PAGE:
A professor colleague approached me the other day he had read a paper that I had written years ago about a linch pin that I thought could start a major conflict (link below is a short post I did for IST on this theory)…..
My friend is an expert on the ex-Soviet Union, he teaches a class on late Russian history….anyway wanted to debate my premise for he thinks that the focal point will indeed be in Eastern Europe but he thinks it will center around Belarus….after about 2 hours of debate we both came away with our theories in n tact…it was a draw.
But he made some excellent points so I decided to do some research on my own……
After seven decades as a constituent republic of the USSR, Belarus attained its independence in 1991. It has retained closer political and economic ties to Russia than have any of the other former Soviet republics. Belarus and Russia signed a treaty on a two-state union on 8 December 1999 envisioning greater political and economic integration. Although Belarus agreed to a framework to carry out the accord, serious implementation has yet to take place. Since his election in July 1994 as the country’s first and only directly elected president, Aleksandr LUKASHENKO has steadily consolidated his power through authoritarian means and a centralized economic system. Government restrictions on political and civil freedoms, freedom of speech and the press, peaceful assembly, and religion have remained in place. The situation was somewhat aggravated after security services cracked down on mass protests challenging election results in the capital, Minsk, following the 2010 presidential election, but little protest occurred after the 2015 election.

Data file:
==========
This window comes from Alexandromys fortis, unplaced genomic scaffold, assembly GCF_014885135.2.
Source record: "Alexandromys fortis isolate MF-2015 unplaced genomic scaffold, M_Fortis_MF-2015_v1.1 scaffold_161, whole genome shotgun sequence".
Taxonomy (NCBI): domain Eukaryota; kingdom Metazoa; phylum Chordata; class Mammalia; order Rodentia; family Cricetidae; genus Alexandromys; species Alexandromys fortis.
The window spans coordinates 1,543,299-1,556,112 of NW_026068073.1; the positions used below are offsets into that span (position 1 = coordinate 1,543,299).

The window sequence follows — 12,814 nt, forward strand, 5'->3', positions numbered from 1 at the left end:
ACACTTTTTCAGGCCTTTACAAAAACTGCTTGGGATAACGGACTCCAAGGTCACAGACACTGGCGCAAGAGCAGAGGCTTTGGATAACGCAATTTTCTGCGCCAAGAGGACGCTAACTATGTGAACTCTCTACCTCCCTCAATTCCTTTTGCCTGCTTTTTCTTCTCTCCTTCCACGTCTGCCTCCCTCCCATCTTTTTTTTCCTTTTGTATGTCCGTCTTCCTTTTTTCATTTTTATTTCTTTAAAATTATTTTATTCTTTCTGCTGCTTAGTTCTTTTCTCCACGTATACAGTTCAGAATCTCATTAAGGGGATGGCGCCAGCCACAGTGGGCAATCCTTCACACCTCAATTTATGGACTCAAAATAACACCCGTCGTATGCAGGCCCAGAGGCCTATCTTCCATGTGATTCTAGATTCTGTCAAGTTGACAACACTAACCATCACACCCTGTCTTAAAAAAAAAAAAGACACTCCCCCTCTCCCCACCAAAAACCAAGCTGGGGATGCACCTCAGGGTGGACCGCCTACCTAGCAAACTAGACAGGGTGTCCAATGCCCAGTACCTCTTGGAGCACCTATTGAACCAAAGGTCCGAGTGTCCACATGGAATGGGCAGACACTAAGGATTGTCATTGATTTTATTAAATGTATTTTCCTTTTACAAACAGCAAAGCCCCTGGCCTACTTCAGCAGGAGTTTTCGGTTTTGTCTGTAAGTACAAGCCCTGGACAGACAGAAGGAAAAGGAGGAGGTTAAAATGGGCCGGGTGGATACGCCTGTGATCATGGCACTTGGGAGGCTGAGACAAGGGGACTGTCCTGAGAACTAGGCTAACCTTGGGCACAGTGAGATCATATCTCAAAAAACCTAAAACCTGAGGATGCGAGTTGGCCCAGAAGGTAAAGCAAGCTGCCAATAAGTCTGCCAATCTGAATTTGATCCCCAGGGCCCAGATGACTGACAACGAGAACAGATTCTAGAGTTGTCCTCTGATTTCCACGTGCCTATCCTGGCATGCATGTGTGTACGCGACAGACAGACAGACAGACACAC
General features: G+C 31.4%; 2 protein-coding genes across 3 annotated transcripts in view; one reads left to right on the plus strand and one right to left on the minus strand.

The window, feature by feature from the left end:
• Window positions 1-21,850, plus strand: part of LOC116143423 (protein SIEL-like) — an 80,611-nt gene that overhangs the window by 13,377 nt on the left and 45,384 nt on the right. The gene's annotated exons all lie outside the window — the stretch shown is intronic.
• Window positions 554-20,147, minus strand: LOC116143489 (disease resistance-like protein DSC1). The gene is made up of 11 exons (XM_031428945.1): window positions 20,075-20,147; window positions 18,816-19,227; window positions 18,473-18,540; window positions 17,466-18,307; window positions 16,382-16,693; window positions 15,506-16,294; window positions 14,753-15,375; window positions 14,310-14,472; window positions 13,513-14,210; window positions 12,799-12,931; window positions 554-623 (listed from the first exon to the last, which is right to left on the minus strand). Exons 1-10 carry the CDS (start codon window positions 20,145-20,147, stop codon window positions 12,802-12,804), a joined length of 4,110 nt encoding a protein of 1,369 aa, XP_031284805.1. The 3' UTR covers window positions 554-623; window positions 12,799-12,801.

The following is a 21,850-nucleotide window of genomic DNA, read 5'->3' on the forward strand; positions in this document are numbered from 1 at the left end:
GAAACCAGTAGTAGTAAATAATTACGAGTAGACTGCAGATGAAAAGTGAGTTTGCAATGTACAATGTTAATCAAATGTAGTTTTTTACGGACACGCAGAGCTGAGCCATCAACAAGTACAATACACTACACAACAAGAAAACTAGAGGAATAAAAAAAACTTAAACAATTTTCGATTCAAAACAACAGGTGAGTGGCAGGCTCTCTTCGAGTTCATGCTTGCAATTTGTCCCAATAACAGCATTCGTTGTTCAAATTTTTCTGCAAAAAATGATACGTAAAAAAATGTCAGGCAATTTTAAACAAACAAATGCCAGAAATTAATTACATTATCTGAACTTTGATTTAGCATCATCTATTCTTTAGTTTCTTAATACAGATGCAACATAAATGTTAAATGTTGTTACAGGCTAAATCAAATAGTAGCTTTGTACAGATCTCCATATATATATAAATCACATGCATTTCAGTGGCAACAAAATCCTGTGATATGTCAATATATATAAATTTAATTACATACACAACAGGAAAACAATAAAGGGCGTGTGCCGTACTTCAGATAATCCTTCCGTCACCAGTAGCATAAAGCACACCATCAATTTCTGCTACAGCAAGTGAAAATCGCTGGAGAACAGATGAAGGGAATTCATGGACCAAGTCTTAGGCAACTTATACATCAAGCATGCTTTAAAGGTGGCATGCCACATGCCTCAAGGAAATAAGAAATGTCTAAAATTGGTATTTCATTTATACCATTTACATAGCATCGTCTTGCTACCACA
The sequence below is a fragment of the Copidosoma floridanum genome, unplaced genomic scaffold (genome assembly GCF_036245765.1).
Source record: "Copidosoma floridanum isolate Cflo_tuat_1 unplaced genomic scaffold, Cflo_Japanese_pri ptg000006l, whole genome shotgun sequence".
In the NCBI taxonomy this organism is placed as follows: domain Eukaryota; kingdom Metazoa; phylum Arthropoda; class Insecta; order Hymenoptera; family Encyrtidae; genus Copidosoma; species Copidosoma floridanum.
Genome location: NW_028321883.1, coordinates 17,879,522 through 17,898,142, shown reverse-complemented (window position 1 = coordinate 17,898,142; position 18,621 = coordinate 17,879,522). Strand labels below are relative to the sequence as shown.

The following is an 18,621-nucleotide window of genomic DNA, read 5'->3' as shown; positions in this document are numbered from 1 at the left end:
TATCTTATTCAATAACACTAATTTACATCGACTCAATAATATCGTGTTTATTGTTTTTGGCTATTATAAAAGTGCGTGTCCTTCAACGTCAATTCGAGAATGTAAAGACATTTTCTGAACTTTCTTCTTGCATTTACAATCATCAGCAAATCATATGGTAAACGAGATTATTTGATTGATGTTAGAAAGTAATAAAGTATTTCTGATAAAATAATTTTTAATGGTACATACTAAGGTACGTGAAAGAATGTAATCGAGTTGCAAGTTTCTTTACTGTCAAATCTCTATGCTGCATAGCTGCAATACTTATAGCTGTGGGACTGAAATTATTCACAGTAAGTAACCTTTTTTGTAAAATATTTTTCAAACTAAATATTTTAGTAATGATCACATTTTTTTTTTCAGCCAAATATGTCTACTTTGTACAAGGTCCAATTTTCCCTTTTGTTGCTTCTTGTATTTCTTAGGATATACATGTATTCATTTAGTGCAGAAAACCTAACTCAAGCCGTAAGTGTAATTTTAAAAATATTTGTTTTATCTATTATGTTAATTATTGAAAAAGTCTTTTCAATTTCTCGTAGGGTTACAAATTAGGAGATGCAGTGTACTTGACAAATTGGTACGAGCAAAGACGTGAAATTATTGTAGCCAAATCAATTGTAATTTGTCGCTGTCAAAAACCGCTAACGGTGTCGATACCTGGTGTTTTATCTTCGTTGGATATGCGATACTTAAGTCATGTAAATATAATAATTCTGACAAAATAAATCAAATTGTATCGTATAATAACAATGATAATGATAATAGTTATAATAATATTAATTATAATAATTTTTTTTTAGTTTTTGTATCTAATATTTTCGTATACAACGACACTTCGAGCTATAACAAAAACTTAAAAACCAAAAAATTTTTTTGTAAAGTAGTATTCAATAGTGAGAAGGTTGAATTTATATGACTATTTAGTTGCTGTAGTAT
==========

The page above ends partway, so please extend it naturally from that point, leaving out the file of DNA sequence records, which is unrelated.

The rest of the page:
Belarus said on Thursday it suspected Russia was trying to restore a formal border zone between the two countries, a move it said flouted agreements on freedom of movement and trade and raised questions about Moscow’s real intent.
Belarus spoke out after the publication of three decrees signed by Alexander Bortnikov, the head of Russia’s Federal Security Service (FSB), that ordered border zones to be set up in three Russian regions adjacent to Belarus.
During my research I found a good paper written for RealClear……
Tensions between Moscow and Minsk have increased dramatically in the last two years as the countries’ tenuous relationship has deteriorated to the point of a regional crisis that mirrors the events in Ukraine. After Belarusian President Alexander Lukashenko began exploring closer relations with the West because of high Russian oil prices, Russian media has ratcheted up an information war designed to spoke fear that Belarus is trying to follow Ukraine in aligning with the West.
After my research I can see where my friend is coming from….but I still hold to my original premise.